* Richard Mille’s team has just returned from Caribbean island St. Barth, where it was the main sponsor of regatta Les Voiles de Saint Barth for the fifth consecutive year. The regatta’s Maxi class winner, Alex Shaerer, was awarded an RM 028 Edition Voiles de Saint Barth in titanium.
One hundred seventy-five years is an enormous span of time for a watch company to be in continuous existence and consistently producing not just timepieces, but top-of-the-range timepieces. What is the secret of this quintessentially traditional company, which has managed to move with the times so gracefully, continuing to appeal to younger people just getting bit by the horology bug as much as older, settled collectors?
De gustibus non disputandum est, as they say: there is no arguing about taste! In particular, I’m not one to tell people what they can do with their belongings. If you, for instance, want to take your Ferrari, paint it pink, and put a giant Hello Kitty decal on it, that’s your privilege. That doesn’t mean that I have to like the item in question. In this instance, I am referring to the Grieb & Benzinger re-interpretation of the classic A. Lange & Söhne Pour le Mérite Tourbillon christened Blue Merit.
Quill & Pad has the extreme honor to introduce you to the Grieb & Benzinger Blue Merit, a unique collector’s item created from one of the rarest serial movements in watch history: A. Lange & Söhne’s Tourbillon Pour le Mérite.
Today I don’t want to talk about one specific watch (though the Girard-Perregaux Tri-Axial Tourbillon gets special attention). Instead I want to discuss a whole class of mechanisms that made me cross the line from watch fan to so-called “watch idiot savant” (affectionately abbreviated as WIS): the multi-axis tourbillon.
Continuing our series on tourbillons from Baselworld 2014, here are a few from Breguet, Chopard, Ulysse Nardin, Grönefeld and Kari Voutilainen.
This week we present a video-rich roundup of the recent news so pour yourself a large glass, get yourself comfortable, scroll down and enjoy.
The week’s review includes: Urwerk’s new UR-105M, both Vacheron Constantin and IWC supporting film and the arts at the Tribeca Film Festival, Girard-Perregaux’s new blue Sea Hawk, Jaeger-LeCoultre honoring Charlie Chaplin, a quick look at the best on the net, plus a few well-known horological figures giving their Baselworld Top-5 for The Watches TV.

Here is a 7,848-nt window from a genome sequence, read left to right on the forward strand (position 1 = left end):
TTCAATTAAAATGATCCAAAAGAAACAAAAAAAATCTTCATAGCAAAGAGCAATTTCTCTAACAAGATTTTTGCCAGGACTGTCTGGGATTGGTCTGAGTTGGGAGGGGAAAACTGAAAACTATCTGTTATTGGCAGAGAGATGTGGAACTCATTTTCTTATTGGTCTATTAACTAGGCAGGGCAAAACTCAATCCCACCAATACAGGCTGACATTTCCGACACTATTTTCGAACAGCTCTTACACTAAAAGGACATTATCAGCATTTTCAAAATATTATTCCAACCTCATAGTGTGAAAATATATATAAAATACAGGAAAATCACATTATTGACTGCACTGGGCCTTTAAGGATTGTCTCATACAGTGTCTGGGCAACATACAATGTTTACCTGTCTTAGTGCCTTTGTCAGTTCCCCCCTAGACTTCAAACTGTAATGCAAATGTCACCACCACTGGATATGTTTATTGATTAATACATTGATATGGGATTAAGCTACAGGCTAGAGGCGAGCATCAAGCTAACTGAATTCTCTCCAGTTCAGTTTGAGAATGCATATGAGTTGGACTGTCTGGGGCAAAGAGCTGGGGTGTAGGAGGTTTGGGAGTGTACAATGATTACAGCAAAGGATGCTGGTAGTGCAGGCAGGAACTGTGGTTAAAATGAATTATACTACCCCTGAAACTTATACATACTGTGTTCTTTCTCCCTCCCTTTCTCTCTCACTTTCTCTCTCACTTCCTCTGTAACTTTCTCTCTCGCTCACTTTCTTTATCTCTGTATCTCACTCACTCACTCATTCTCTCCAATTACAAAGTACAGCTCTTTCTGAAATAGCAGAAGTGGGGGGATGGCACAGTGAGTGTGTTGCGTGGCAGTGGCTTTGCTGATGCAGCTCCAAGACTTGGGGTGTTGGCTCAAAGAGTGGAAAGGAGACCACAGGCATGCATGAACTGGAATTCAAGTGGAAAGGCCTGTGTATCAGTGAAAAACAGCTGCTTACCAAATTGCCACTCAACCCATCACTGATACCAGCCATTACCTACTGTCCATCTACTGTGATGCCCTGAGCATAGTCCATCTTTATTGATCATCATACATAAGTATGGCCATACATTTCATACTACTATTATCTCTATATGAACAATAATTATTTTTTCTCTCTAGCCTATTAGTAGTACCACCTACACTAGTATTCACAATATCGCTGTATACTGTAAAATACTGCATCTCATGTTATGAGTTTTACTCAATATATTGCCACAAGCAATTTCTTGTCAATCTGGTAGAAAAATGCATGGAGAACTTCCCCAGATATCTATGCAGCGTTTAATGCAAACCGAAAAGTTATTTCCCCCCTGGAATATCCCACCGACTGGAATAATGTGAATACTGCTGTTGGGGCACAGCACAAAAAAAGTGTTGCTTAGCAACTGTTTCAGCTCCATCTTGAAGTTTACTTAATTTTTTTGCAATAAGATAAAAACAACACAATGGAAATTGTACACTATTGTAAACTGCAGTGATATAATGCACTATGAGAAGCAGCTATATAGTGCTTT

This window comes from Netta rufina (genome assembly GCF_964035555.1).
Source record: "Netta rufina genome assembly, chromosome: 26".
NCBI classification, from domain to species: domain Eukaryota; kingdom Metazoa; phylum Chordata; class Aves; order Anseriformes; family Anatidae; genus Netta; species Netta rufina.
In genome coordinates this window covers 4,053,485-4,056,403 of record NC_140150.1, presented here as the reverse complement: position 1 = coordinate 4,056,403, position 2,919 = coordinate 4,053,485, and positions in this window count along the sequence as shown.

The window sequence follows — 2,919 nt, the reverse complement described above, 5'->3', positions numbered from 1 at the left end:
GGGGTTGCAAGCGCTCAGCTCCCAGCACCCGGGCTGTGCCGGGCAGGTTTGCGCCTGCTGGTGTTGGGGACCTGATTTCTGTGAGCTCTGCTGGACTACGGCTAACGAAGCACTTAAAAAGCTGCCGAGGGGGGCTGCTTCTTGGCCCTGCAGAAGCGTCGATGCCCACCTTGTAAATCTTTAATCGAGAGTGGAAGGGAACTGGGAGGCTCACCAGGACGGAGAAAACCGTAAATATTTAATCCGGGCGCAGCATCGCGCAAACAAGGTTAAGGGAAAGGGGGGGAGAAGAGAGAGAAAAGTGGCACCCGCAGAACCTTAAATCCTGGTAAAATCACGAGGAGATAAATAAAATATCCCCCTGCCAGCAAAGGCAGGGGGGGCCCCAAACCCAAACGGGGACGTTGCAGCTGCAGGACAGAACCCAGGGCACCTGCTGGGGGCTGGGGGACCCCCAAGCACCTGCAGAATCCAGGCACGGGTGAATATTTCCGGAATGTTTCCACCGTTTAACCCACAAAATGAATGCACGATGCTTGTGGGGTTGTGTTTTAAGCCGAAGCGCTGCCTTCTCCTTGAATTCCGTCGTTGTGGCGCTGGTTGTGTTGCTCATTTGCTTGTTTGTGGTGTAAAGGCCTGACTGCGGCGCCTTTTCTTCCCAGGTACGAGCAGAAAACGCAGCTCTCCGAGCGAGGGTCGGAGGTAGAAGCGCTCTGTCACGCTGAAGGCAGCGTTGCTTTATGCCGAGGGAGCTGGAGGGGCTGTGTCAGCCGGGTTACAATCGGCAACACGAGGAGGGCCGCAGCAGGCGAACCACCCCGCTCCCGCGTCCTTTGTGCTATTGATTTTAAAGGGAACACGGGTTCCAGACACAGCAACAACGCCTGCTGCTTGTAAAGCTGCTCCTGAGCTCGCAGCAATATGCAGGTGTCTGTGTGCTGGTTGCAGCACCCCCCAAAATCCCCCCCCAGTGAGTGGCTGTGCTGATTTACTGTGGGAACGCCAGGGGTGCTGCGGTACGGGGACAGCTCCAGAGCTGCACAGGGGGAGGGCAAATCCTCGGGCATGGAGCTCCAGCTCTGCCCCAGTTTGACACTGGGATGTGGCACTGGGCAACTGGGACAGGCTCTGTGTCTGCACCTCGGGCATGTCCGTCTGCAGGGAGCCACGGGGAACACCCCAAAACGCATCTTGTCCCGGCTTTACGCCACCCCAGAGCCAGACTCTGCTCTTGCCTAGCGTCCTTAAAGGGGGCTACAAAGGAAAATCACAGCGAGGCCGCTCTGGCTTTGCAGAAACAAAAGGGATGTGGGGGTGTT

This month, Martin Braun will celebrate half a century on this planet. Though he did not expressly say he created the Tourbillon Astronomique for any particular reason, I almost suspect he was giving himself a huge birthday gift to celebrate this life milestone.
Wild watches get ever wilder and ever more numerous and like any addict, we need more and more just to reach the same horological high. One of the first avant garde brands that started us all on this exhilarating ride isn’t really playing the same game at all: Urwerk. In an era when new models appear to be designed as much, if not more, for shock-and-awe as they are for time keeping, the UR-105M paradoxically looks both cutting-edge-modern and reassuringly familiar.
“Art”, what is it? If we allow that horology at its finest can indeed be art, then I have no problem accepting Romain Gauthier’s Logical one as art. While beauty may be in the eye of the beholder (and mine sees beauty in Logical one), there is no denying Romain Gauthier’s fertile imagination in reinventing the chain and fusee, eliminating the ubiquitous winding crown, improving the mainspring barrel and adding a few diamonds!